Researchers from the Swiss Federal Institute of Technology have used prosthetic limbs and virtual reality technology to ‘trick’ amputees into feeling life-like sensations and feelings.

The concept of phantom limbs has long been around, with some amputees claiming to feel sensations or pain where missing limbs should be. Almost as if the mind hasn’t registered that the limb is no longer there. The phenomenon has long prompted research into many aspects of dealing with missing limbs such as managing ‘ghost’ pain and nerve sensitivity.

Now scientists claim that by combining the sense of sight and touch via a virtual reality headset, amputees can experience a prosthetic limb as if it were a real part of their body. For example, a prosthetic leg would produce much the same sensations and feelings as if it were the wearer’s own leg.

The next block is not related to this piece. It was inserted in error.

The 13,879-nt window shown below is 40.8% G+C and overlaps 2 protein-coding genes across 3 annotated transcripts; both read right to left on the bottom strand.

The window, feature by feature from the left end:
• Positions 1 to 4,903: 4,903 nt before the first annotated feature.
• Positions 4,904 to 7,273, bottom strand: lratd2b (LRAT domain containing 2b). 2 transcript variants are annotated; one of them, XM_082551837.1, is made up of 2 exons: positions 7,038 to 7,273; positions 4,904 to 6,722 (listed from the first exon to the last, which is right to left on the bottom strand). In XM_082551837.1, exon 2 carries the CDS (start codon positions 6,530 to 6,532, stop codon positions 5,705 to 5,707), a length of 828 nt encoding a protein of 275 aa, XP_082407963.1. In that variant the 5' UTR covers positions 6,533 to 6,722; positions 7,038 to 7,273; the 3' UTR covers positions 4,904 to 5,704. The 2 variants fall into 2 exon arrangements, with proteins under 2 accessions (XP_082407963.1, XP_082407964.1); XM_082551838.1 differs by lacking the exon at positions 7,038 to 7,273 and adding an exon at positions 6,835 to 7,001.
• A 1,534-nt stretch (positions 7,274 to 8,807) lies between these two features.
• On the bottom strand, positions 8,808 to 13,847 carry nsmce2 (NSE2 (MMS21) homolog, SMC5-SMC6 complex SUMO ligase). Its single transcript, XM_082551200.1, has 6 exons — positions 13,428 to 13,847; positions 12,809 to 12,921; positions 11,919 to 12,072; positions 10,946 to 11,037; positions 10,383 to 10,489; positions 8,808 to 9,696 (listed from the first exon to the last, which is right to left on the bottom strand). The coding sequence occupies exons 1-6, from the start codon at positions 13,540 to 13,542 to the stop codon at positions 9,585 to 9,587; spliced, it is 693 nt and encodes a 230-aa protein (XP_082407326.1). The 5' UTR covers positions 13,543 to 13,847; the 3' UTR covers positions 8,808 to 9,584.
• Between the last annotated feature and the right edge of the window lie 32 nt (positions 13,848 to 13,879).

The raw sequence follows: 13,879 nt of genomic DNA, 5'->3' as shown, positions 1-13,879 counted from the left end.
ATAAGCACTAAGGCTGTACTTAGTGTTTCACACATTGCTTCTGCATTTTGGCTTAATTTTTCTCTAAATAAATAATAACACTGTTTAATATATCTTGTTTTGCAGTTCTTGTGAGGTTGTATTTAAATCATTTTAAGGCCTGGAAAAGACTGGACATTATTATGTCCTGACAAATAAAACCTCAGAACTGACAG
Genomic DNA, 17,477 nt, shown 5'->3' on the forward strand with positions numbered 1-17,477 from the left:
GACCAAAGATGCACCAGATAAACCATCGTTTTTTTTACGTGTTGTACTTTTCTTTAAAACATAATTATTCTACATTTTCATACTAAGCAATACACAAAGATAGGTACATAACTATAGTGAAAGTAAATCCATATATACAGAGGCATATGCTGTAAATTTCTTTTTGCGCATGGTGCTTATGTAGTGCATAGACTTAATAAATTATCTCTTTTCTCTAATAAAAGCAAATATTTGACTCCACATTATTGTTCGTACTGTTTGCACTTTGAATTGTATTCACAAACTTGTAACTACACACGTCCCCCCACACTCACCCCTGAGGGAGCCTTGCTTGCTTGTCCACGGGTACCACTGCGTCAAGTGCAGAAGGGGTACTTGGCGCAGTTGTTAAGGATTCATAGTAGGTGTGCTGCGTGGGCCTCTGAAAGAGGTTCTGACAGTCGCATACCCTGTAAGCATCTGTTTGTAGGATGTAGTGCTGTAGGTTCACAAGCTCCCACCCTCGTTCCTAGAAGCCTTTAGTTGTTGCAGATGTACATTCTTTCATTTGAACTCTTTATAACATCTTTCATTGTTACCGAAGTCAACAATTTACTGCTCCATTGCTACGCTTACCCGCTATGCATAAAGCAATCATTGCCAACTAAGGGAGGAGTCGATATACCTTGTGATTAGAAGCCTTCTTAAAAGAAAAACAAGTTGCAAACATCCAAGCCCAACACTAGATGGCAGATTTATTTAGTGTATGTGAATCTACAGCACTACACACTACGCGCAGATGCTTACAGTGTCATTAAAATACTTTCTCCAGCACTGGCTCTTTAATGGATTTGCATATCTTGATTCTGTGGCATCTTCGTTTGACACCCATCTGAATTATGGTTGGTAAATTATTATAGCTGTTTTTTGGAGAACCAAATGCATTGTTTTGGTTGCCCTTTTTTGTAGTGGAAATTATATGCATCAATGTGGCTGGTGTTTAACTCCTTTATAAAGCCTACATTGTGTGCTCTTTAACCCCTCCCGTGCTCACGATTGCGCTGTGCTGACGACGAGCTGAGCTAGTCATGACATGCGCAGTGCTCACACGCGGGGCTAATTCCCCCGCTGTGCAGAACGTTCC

Prosthetic hand

The findings could bring research for  amputees into a new era and further boost spending and studies into how the mind can link with artificial body parts, despite no ‘hardwiring’ of these parts into the body’s nervous system.

In their experiments, published today in the Journal of Neurology, Neurosurgery & Psychiatry, the scientists described two cases of patients with missing hands. Traditional prosthetic limbs do not provide sensory feedback to the wearer and so (s)he must check on it visually to ensure everything is fine.

The experiments in this case used virtual reality to trick the brain into seeing a prosthetic limb as having grown into the phantom hand. When the top of the remaining limb (i.e. the ‘stump’) was stimulated, the wearer would see the index finger in the virtual reality headset glowing. Using this technique, the patients reported that the prosthetic hand felt as if it were part of their own body and could ‘feel’ the sensation.

In the video below, EPFL explain the procedure and concept behind the experiments;

The findings are significant because they could point towards a way of integrating technology and our mind without the need for physically connecting the two together. The requirement for virtual technology in the experiment would need to be refined before the procedure could be of any practical use.

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